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Italy lower house passes new electoral law, moves on to Senate
By Gavin Jones
ROME (Reuters) – The Italian Chamber of Deputies on Thursday gave its final approval to a contested electoral law that is likely to penalize the anti-establishment 5-Star Movement in next year’s election.
The bill, which is supported by the ruling Democratic Party (PD) and mainstream center-right opposition parties, was approved in a secret ballot by 375 votes to 215, and will now move to the upper house Senate for further debate.
An election is due by May 2018. Analysts say the new system looks highly unlikely to throw up a clear parliamentary majority, with opinion polls showing the center-left, center-right and 5-Star splitting the vote three ways.
The so-called ‘Rosatellum’ law favors parties which group together ahead of the election. The 5-Star refuses to join any alliance and says the reform could cost it at least 50 seats in the next parliament, hobbling its chances of taking power.
The party, which tops many opinion polls, has held two days of street protests against what it sees as an attempt by its mainstream rivals to scupper its chances at the election.
“You are manipulating the foundations of our democratic system and rigging the rules before the game starts,” 5-Star leader Luigi Di Maio told parliament before the vote.
“Every single day of the election campaign we will remind people of what you are doing today.”
Small left-wing and right-wing parties are also against the bill, which is supported by the center-right Forza Italia (Go Italy!) and the right-wing Northern League.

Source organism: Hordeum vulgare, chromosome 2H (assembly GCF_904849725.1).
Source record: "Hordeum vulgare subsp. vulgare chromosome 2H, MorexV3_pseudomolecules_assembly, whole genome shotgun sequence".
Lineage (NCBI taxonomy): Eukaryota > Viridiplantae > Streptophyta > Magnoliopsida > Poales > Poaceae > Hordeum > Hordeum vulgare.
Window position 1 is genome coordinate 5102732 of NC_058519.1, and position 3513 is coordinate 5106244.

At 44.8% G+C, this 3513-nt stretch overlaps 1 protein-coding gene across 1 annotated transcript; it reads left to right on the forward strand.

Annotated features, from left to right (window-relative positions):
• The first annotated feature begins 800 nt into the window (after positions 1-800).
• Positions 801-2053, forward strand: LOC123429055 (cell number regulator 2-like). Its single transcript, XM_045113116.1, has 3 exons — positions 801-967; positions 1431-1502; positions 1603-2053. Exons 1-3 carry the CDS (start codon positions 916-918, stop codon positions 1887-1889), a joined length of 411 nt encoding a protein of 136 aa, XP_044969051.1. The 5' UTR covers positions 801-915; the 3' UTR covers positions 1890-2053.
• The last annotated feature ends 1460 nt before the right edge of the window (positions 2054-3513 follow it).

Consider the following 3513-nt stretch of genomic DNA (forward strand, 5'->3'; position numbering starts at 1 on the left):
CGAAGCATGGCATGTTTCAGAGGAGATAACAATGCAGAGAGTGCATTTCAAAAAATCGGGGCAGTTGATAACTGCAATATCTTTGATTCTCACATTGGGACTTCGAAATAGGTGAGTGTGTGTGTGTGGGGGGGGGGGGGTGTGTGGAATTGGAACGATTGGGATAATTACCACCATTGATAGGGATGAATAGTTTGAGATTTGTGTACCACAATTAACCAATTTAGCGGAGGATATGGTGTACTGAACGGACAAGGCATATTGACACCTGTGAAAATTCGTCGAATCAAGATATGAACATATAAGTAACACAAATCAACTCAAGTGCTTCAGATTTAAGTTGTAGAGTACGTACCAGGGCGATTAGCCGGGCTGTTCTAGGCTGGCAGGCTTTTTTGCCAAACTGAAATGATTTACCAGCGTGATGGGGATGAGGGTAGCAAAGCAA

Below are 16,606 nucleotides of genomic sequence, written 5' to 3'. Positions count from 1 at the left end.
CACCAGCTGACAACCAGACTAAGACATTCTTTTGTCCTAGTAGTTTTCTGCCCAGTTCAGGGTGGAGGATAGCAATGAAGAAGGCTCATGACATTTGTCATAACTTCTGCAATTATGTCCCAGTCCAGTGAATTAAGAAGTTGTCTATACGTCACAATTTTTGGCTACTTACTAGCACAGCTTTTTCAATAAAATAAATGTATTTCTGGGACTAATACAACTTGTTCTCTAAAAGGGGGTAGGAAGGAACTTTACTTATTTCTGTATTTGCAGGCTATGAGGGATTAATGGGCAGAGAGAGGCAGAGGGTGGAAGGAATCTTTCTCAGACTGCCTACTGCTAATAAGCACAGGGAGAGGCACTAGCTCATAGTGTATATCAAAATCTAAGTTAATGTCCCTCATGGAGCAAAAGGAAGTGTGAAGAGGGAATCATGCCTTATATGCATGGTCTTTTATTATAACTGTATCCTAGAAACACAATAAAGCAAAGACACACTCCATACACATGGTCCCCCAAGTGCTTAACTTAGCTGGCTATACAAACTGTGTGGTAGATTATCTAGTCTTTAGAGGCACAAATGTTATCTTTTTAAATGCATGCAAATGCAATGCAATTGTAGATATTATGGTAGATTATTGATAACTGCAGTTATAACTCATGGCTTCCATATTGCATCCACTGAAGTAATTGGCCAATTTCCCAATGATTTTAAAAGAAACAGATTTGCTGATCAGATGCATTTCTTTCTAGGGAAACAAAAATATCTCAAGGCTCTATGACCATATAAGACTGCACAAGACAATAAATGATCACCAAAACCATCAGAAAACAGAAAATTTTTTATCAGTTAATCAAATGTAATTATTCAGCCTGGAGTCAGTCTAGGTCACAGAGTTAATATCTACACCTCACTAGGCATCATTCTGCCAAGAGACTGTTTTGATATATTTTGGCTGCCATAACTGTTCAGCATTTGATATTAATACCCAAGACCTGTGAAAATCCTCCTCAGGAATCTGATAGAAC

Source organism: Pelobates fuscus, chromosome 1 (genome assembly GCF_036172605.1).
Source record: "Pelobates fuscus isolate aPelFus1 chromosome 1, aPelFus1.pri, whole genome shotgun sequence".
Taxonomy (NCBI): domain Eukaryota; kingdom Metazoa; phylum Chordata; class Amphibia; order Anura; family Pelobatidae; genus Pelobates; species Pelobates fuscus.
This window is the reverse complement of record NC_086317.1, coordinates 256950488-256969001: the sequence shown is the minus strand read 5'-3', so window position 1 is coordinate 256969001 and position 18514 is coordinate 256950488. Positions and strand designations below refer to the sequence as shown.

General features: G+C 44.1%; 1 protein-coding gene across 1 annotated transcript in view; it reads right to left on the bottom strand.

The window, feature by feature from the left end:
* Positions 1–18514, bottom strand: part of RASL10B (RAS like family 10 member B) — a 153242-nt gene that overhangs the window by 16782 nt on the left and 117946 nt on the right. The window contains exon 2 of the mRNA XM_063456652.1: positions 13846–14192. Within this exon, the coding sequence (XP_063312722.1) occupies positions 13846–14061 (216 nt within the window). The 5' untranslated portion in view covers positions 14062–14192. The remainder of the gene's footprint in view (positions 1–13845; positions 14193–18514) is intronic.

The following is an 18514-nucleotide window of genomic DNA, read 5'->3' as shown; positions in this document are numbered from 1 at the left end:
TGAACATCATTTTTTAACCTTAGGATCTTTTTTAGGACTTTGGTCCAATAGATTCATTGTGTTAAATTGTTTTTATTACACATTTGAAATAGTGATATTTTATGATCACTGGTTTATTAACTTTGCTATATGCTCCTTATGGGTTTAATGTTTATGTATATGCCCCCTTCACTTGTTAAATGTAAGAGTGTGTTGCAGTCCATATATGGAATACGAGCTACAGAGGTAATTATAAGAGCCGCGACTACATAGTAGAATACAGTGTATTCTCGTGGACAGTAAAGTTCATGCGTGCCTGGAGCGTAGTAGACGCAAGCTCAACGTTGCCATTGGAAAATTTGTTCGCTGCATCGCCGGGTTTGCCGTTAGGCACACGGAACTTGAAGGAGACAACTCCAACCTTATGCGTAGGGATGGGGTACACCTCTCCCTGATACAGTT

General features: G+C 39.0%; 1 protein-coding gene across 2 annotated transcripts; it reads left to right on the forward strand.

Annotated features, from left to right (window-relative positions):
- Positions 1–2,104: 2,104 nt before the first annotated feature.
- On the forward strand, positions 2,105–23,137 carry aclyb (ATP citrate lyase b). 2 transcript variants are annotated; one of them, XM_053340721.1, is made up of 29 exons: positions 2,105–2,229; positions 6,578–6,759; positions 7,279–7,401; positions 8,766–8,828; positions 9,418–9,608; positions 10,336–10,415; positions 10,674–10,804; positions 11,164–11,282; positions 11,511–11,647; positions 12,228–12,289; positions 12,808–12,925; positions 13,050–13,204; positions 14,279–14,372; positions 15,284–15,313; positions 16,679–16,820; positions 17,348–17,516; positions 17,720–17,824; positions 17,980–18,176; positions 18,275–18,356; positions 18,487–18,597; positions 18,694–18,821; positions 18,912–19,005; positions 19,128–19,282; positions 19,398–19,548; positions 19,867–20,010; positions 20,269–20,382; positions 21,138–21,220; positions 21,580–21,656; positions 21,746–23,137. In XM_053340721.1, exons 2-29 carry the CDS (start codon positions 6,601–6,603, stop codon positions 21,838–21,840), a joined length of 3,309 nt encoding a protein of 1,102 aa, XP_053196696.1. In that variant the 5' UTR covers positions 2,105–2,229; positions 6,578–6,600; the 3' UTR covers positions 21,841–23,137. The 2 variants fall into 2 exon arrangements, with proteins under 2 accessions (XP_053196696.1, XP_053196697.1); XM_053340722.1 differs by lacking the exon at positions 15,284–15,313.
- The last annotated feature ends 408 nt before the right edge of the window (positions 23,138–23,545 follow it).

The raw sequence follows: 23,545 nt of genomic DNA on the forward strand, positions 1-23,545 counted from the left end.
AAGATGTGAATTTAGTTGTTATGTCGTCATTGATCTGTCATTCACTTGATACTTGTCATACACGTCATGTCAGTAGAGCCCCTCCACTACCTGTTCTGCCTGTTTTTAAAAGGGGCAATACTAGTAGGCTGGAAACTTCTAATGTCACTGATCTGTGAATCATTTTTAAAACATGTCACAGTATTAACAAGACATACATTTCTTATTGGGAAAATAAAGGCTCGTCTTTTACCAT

Ettore Rosato, the parliamentary party leader of the PD who has put his name to the reform, said it was the best compromise possible among political adversaries and blamed 5-Star and leftist parties for refusing to join negotiations.
“You always said no to everything that we proposed,” he told the Chamber.
President Sergio Mattarella has called for new voting rules because he says the current system is too different for the upper and lower houses, meaning it could conceivably throw up conflicting majorities.
All previous attempts to harmonize the rules have failed, most recently in June when dissident deputies used a secret vote to up-end part of the proposed legislation.
The 5-Star and other opponents of the new rules had hoped that the same would happen in Thursday’s final vote in the Chamber, which had already approved the bill in three votes of confidence held with open voting.
The package still needs the approval of the upper house Senate, where Gentiloni’s government does not have a stable majority. The upper house is expected to begin discussing and voting on the bill next week.
(Editing by Toby Chopra)
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